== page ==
Young Wolf: I traveled all over the country visiting the latest exhibits curated and organized by Indigenous people, as well as many of the older exhibits and art spaces as I could. Each incredibly unique. For example, I visited the Field Museum in Chicago, the Pathways Indigenous Arts Festival and the Santa Fe Indian Market in New Mexico, and the new Meow Wolf Convergence Station in Denver, which is an immersive experience that includes a Native exhibit. I purposely visited spaces without an invitation. I didn’t want guided tours. I wanted to experience these spaces just like everyone else. After viewing the exhibits, sometimes more than once, I visited some of the communities, families, and artists who have had their work presented or who had been consulted about the exhibits.
Museums and galleries have such a huge influence on our popular culture and on the minds of people who visit them. It’s both a heavy responsibility and a wonderful opportunity to craft spaces where people feel a genuine connection to the materials and stories being presented. Visiting all those spaces and listening to the perspectives of the curators and members of the Indigenous communities, from youth to elders, was such a fulfilling and enjoyable experience. It was also challenging to see exhibit spaces that still don’t have collaborative voices and perspectives from Indigenous people. All of these exhibits are inspiring my work in various ways.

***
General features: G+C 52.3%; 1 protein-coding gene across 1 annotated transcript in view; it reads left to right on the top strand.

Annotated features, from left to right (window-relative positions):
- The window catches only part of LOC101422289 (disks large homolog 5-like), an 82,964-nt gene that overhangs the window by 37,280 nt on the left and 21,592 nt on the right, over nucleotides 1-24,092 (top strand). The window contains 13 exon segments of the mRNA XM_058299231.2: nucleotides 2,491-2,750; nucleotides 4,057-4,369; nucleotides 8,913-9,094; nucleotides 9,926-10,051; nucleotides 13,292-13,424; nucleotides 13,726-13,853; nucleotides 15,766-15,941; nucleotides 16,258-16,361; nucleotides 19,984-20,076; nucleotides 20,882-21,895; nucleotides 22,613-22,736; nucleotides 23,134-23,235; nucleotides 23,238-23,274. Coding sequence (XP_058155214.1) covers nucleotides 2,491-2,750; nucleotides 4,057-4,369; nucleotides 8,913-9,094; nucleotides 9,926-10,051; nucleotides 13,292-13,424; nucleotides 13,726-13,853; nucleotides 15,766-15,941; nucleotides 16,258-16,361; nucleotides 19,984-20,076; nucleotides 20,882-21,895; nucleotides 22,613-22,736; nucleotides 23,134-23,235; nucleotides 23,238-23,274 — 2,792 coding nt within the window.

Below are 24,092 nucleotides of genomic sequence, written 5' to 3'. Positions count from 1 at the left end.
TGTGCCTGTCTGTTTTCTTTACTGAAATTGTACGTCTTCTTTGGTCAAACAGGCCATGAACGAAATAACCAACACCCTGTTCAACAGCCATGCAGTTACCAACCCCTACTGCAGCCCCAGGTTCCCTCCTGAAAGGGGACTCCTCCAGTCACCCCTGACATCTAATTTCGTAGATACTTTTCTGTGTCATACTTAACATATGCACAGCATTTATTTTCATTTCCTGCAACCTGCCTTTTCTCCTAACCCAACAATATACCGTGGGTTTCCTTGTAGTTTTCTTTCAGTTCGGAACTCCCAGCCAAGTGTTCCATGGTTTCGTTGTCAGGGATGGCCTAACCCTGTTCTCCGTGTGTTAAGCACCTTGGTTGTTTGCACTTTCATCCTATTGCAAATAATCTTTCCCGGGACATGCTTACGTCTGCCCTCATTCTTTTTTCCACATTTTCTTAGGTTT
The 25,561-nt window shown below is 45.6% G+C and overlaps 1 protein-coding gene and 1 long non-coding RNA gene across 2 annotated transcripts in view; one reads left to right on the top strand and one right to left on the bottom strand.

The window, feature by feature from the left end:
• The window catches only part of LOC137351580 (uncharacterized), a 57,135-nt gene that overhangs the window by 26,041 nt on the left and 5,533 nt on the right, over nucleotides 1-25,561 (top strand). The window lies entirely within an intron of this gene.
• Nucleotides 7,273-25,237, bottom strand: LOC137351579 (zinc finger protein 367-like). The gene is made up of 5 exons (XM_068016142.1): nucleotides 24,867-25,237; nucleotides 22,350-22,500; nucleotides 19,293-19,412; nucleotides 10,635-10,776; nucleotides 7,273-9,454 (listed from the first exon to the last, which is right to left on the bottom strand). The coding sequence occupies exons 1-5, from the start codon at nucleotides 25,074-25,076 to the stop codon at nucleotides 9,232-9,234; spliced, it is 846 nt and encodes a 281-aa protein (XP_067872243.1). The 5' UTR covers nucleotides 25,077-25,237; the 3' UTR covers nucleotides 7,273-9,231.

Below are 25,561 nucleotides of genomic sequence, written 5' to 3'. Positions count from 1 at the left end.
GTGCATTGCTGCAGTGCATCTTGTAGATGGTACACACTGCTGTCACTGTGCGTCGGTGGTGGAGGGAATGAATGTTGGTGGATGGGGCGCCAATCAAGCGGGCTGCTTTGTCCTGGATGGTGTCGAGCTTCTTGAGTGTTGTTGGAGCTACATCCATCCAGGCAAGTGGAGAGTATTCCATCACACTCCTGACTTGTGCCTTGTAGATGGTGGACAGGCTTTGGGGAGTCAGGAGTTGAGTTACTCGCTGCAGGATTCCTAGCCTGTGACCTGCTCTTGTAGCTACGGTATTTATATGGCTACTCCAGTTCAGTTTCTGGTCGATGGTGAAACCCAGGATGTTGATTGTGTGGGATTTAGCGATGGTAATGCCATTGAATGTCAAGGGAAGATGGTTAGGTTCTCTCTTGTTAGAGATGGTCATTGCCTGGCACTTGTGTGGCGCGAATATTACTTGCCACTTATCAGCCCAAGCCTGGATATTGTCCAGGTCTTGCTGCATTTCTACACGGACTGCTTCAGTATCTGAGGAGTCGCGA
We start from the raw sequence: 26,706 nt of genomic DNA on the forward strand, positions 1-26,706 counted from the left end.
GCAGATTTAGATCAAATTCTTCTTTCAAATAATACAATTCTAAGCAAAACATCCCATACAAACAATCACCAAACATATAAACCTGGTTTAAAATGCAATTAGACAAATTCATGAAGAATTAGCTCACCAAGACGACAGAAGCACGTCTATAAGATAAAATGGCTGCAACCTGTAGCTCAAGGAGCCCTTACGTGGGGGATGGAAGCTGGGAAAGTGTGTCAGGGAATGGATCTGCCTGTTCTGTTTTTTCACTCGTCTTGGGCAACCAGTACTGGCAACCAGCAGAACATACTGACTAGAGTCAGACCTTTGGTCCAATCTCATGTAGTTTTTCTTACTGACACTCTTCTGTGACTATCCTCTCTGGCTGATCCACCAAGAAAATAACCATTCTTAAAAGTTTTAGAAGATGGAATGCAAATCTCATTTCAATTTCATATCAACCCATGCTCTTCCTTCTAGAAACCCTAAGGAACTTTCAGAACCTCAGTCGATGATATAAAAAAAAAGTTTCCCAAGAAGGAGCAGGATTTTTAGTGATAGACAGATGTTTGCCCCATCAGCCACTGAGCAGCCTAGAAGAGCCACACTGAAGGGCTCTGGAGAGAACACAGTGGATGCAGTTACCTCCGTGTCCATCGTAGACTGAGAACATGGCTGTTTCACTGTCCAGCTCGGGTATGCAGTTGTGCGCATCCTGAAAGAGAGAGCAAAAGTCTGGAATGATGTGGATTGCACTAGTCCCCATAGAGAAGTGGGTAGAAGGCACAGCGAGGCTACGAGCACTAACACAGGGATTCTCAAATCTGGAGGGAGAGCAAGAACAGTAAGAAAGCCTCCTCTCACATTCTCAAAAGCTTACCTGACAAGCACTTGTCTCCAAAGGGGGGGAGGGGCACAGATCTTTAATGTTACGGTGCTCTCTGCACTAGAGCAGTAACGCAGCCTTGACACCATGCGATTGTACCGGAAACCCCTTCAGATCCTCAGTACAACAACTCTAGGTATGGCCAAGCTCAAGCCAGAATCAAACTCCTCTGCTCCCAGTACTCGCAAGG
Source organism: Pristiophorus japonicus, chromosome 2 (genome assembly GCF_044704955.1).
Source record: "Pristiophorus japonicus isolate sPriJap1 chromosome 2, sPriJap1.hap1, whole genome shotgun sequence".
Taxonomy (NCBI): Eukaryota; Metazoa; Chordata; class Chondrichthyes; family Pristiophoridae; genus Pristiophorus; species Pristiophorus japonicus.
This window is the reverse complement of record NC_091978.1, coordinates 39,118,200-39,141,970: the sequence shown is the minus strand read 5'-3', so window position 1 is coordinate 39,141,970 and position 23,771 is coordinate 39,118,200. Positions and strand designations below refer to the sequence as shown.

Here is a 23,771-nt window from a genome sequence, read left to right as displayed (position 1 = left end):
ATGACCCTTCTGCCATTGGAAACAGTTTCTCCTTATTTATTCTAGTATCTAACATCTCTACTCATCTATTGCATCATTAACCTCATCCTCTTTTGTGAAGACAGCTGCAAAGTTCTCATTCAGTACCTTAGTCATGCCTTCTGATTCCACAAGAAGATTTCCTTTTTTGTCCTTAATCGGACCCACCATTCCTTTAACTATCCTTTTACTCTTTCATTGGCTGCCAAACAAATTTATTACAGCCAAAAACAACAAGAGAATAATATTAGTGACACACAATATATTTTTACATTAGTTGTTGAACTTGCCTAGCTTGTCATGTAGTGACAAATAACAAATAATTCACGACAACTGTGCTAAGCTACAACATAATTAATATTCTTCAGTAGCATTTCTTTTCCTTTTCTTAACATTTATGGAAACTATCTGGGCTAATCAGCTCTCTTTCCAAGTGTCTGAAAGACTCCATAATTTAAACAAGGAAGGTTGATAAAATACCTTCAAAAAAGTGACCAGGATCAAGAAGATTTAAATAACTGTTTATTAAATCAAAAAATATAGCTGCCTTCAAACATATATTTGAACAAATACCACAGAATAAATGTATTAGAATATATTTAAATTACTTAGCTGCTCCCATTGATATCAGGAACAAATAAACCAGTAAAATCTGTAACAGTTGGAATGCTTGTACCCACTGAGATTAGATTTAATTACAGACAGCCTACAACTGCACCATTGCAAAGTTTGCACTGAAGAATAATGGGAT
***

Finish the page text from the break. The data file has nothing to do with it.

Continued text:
It is very important that I continue making the spaces and collections at Yale accessible to a wider group of Indigenous scholars, students, and artists. To work collaboratively with them and determine the best paths forward and where we need to pause and really discuss important issues before we take action.
You started the Native American and Indigenous Speaker Series at Yale. How does that program further efforts to build bridges between the university and Indigenous people?
Young Wolf: The series is a great way to enhance collaboration. It’s an opportunity for Indigenous artists and scholars to view the collections and to share their insight and knowledge with my students and the Yale community. Last spring, we hosted conversations with three Indigenous artists: Hawk Henries and his daughter Sierra Henries (Nipmuc) and Lokosh “Joshua Hinson” (Chickasaw Nation). We also arranged Zoom presentations for my “Evoking Ancestral Memory” class by other Indigenous scholars and artists, including Chief Many Hearts Dr. Lynn Malerba and Melissa Tantaquidgeon Zobel (Mohegan Tribe), Karl Duncan (Arikara, Hidatsa, Mandan, and San Carlos Apache), and Hemi Hoskins (Māori, Ngāpuhi). Their expertise and work enhanced our understanding of specific collection materials and themes in my course. I plan to continue to expand these collaborations in the coming years.